How this Chinese VC and Indian investor joined hands to build a fintech platform that assists startups in Beng – YourStory

Posted: January 9, 2020 at 6:49 am

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Corporates commonly issue bank cards to their employees, which offer them several benefits. However, it is extremely difficult for early-stage startups to avail corporate cards from banks, which seek a 110 percent deposit guarantee, a personal guarantee from the founders, and a huge amount of documentation and time.

This gap led Chinese VC Pei-fu Hsieh and Amit Jangir to start Karbon. The fintech startup, based out of Bengaluru and Shanghai, was founded at the end of 2019, and issues KarbonCard, a corporate card to startups.

The core team of Karbon

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Prior to starting KarbonCard, Pei worked with US-based VC fund Kleiner Perkins and Chinese fund 01VC, which focused on investments in India. He was earlier with McKinsey and also built from scratch and managed many ventures at Rocket Internet.

Pei had worked with Amit at 01VC, and they roped in Sunil Sinha, who brings decades of experience in the fintech industry and is now in charge of KarbonCards credit policy, card issuance, and customer services. Sunilearlier run his own SME lending company in India, and understands the nuts and bolts of running startups and lending.

The duo also enlisted Bo Li, who worked at Amazon and Tencent prior to Karbon.

He adds that the idea was suggested by many other startups. "Moreover, since we have worked in China earlier, and are beginning to see how Chinese investors are opening the gateways for Indian startups, we want to be an enabler that can seamlessly help both sides without any hiccups.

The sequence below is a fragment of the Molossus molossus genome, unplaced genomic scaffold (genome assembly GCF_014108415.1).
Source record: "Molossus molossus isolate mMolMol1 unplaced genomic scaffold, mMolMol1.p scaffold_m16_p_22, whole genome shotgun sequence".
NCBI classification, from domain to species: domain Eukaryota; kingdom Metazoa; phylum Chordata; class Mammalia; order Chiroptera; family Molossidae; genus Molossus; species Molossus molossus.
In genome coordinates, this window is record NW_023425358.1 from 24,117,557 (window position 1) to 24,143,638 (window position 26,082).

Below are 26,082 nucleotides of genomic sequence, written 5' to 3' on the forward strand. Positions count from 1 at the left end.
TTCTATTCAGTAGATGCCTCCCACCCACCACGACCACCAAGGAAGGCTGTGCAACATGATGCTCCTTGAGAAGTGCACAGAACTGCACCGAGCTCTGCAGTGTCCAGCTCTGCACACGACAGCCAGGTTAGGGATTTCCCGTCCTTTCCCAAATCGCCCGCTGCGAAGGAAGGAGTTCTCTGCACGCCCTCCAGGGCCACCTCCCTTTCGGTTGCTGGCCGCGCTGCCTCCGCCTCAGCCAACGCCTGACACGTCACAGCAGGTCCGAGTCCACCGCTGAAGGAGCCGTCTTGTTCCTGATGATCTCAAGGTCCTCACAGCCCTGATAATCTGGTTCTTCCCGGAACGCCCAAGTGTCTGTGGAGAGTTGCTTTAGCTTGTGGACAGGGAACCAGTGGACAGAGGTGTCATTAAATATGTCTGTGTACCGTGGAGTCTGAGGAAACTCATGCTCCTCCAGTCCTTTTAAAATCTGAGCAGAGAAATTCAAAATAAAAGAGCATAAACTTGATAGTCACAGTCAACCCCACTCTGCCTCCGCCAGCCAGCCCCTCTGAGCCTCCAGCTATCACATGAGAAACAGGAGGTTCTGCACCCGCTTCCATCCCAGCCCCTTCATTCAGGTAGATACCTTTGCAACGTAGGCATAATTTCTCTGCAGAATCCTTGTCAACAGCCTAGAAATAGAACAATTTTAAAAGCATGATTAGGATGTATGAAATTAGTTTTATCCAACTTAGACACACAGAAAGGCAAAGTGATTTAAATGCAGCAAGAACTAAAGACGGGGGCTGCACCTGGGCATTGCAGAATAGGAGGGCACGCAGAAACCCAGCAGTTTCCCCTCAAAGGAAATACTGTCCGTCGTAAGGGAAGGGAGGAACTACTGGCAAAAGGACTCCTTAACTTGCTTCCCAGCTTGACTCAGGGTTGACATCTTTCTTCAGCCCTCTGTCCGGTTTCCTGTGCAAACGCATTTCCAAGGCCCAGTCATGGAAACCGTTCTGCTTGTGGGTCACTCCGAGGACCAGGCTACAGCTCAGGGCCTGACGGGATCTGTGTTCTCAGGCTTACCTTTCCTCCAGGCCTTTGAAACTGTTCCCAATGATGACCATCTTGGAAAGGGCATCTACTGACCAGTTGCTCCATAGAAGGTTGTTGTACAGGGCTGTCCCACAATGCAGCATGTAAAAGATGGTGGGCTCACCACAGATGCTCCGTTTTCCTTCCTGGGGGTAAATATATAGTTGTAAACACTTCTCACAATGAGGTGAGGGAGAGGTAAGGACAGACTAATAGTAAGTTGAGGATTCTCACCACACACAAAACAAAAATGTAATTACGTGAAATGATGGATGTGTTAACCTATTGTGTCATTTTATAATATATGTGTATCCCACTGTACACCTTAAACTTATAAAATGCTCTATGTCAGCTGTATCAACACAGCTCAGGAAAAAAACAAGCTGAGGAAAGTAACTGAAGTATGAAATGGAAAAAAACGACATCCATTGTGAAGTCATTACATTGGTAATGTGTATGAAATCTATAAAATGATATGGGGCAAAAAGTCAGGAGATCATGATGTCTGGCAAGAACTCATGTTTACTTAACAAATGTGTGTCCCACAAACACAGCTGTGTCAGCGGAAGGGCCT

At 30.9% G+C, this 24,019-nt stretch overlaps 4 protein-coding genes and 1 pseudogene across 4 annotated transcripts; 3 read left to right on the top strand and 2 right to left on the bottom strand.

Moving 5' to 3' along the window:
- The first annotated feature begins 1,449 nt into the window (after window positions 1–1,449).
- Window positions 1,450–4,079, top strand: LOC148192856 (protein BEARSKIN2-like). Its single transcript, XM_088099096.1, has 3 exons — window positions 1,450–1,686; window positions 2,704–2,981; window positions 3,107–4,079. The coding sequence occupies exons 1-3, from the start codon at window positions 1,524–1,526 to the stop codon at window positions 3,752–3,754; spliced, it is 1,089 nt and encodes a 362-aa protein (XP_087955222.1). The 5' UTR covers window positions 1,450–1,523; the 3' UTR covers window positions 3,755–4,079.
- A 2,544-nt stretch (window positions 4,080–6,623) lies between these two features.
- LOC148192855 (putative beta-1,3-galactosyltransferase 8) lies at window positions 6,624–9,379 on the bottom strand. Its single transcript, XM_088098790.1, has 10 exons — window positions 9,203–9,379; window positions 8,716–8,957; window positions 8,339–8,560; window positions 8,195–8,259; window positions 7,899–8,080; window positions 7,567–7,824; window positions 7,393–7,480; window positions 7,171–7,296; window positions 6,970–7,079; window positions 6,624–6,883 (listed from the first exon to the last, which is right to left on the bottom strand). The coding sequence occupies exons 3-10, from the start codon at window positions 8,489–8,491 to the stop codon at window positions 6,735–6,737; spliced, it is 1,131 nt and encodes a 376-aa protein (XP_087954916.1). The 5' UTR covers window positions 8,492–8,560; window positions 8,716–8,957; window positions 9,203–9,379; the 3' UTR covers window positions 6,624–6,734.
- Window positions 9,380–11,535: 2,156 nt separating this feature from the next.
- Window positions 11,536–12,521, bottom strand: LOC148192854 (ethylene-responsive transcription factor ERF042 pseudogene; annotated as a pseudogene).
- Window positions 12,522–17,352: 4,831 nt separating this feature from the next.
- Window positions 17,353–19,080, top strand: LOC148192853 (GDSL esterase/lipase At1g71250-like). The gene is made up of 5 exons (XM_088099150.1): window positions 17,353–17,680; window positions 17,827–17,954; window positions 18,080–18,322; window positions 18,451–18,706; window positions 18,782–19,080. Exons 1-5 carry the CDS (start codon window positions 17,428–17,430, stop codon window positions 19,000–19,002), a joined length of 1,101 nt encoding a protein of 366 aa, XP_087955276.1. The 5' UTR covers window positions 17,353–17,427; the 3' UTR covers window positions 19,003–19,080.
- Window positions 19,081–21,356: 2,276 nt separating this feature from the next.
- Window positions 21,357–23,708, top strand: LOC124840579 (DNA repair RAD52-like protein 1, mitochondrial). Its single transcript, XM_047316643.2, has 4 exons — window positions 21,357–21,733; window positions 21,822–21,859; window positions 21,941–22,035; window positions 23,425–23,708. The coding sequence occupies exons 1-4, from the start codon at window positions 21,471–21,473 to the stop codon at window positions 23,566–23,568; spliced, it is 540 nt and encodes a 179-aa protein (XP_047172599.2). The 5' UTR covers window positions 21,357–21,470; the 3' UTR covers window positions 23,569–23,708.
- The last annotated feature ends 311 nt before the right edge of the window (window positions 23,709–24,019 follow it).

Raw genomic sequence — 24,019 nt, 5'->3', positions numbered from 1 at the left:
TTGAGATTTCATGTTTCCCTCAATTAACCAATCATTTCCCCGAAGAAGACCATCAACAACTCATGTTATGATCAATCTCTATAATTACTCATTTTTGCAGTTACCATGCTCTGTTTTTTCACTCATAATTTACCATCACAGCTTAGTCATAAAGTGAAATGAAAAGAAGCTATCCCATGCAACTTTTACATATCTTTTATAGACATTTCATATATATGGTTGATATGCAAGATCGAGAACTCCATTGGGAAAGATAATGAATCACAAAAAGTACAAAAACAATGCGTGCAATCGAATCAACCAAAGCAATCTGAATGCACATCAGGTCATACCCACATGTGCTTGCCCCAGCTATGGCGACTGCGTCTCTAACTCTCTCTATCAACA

The card offers four key benefits:

However, the biggest challenge was convincing startups that a product like KarbonCard existed. Most services are catered to large enterprises with the ability to pay. Never before has a product that is entirely free of charge been built for startups. Thus, the biggest challenge lies in bringing the shift from a traditional banking mindset to nu-age banking that brings the interests of a startup to the forefront, Amit says.

Karbon doesnt charge fees of any kind at present. The card and the rewards across AWS, Hubspot, Segment, and the like are completely free for startups to use.The revenue model primarily revolves around taking a cut of MDR when the card is swiped at any merchant.

Karbon at present competes with the likes of HDFC, ICICI Bank, Citibank, and American Express. The team agrees that the biggest competitors are traditional banks, but adds that those arent in the business of serving startups.

They focus on the larger enterprises with steady revenue streams and significant assets.Startups are considered risky customers by banks; thats why its so difficult for startups to apply for corporate cards from banks, Amit says.

The market for cards is fast growing in India. According to a Reserve Bank of India report, the circulation of cards touched 48.9 million in May 2019 from 38.6 million in May 2018. There has been a 27 percent growth in business opportunities.

(Edited by Teja Lele Desai)

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January 9th, 2020 at 6:49 am

Posted in Personal Success